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  • CRB to rule on contract conflict for Glock
  • Rival state approached to poach Melbourne GP
  • Prodrive entry should be reopened - Jordan
  • Kimi deserves title says Mercedes' Haug

CRB to rule on contract conflict for Glock
(GMM)  The immediate future of newly crowned GP2 champion Timo Glock's formula one career is currently in the hands of the sport's Contract Recognition Board (CRB).

The German newspaper Bild-Zeitung reports that Toyota recently lodged a contract with the board so that Glock, 25, can race alongside Jarno Trulli in 2008.

But the CRB subsequently informed BMW-Sauber of the development, because the Hinwil based team has the first option on Glock for next year to retain him as a test driver.

BMW's Mario Theissen, who has already confirmed that Nick Heidfeld and Robert Kubica will stay in the race cockpits next year, has told Glock that he is free to race in 2008, but apparently only after his new team seeks permission to sign a contract with the German rookie.

Bild claims that Glock's potential Toyota deal is worth more than (US) $7 million -- ten times his potential retainer if he stays as a BMW-Sauber tester.

"Timo has a contract," Theissen clarified to Bild.  "We were informed by the CRB that a conflicting contract was filed.  We will wait for their decision."

Glock's manager, Hans-Bernd Kamps, commented: "In the interests of Timo, we are hoping for a reasonable solution as quickly as possible."

Rival state approached to poach Melbourne GP
(GMM)  Melbourne's grand prix crisis has deepened even further, with reports that formula one officials have approached a rival Australian government with a proposal to move the race from Albert Park.

Following revelations of record losses and the flagging support of the Victorian government, the newspaper Gold Coast Bulletin claims the Queensland government was contacted some time ago by representatives of F1 chief executive Bernie Ecclestone.

The Queensland government said it would give any proposal "appropriate consideration" but is reluctant to take on "someone else's (A)$35 million bill".

Melbourne's current grand prix contact runs until 2010.

Queensland Events Corporation chairman Des Power confirmed: "It was a clandestine approach but the price tag was enormous."

It is presumed that the possible venue of a grand prix on the Gold Coast would be the street circuit that is currently used annually for the American open wheeler series Champ Car.

Power added: "If we were again approached by F1, obviously in collaboration with (Champ Car race) chairman Terry Mackenroth, any proposition would have to be given appropriate consideration."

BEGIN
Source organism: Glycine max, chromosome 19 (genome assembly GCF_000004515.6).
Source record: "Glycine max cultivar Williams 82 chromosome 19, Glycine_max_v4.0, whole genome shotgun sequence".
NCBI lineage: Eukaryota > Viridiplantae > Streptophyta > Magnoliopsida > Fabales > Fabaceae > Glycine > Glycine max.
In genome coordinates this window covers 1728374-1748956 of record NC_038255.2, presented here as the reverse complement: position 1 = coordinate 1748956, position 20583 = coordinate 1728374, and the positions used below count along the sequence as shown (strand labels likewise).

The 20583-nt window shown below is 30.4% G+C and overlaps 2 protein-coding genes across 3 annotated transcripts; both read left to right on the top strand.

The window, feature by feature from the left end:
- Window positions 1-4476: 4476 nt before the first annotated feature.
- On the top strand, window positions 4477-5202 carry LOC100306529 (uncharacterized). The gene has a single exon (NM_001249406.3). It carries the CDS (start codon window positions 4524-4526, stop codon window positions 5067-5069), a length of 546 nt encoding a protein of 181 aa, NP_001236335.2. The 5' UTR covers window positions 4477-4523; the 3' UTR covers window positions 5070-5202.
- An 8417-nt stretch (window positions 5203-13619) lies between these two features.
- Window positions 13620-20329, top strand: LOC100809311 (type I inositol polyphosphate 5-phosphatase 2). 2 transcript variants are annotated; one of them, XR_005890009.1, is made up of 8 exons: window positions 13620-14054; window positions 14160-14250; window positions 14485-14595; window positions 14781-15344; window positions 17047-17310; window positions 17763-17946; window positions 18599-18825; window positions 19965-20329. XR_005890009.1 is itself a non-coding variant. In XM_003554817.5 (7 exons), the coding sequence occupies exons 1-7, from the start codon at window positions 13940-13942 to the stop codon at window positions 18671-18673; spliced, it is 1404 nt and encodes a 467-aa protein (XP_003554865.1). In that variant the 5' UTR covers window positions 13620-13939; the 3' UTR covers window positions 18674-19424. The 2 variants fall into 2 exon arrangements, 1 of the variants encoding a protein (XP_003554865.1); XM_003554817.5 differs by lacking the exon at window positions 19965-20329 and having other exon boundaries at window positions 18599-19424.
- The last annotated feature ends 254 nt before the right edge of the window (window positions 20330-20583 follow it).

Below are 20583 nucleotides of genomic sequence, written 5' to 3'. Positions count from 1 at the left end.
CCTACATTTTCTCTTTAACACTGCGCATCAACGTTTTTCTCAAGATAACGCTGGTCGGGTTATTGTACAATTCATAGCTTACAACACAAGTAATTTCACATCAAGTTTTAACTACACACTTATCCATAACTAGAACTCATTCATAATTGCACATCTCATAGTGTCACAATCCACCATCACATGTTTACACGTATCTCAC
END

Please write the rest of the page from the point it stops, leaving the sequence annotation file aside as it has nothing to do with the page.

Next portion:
Prodrive entry should be reopened - Jordan
(GMM)  The twelfth garage vacancy in F1's pitlane should be reopened if Prodrive fails to join the action in 2008, according to Eddie Jordan.

David Richards' Prodrive outfit was selected by the FIA last year out of multiple other applicants to debut in 2008.

But with Prodrive's plans facing serious problems in the form of uncertainty about the 'customer car' rules, Jordan - who was among the unsuccessful applicants for F1's twelfth team slot - says he and others should be given another chance to apply.

"What is disappointing is that several teams – some of proven F1 calibre – applied for this extra slot and the FIA, after careful deliberation, chose Prodrive," Jordan, who sold his struggling Silverstone based team in 2004, wrote in his latest column for the British magazine F1 Racing.

"David Richards is my friend and mustn't take this personally, but I'd like to ask questions," the Irishman added.

"Once, when Toyota told the FIA they were unable to compete in the agreed year, there was a hefty fine.

"Will Prodrive be fined if they don't enter in '08?

"And what of the other, rejected, teams?  Surely the FIA must now allow them to reapply?"

Interestingly, Jordan says he backs figures like Sir Frank Williams who believe teams should not be allowed to compete with a car that is designed and built by an existing rival.

The Prodrive situation was set to be clarified with a Court of Appeal hearing late last month, but it is understood that the FIA called it off because Williams intended to pursue the case civilly irrespective of the result.

"We can never let teams sell off technology so newcomers can pass themselves off as part of the elite.  It's just not F1," Jordan agreed.

Kimi deserves title says Mercedes' Haug
(GMM)  Norbert Haug has conceded that former McLaren-Mercedes driver Kimi Raikkonen is a worthy 2007 world champion.

The Woking based team is appealing Brazilian GP stewards' inaction over the 'cool fuel' issue, and will accept the decision if the title is later this month handed from Raikkonen, who drives for Ferrari, to McLaren rookie Lewis Hamilton.

Haug, who is the competition director for Mercedes-Benz, admits that it was frustrating to see Hamilton and his teammate Fernando Alonso fail to win in Brazil last month despite leading the titles for most of the season.

But the German told sport1.de: "We also have to see things realistically.  Had Kimi's car not repeatedly failed this season, his points deficit before the last two races would not have been 17 points.

"He deserves the title, so again I say congratulations to him," Haug added.

Haug nonetheless pointed out that Hamilton and Alonso collectively scored more points in 2007 than did Ferrari's Raikkonen and Felipe Massa.

He also insists that a McLaren "never retired from a race with a technical defect".

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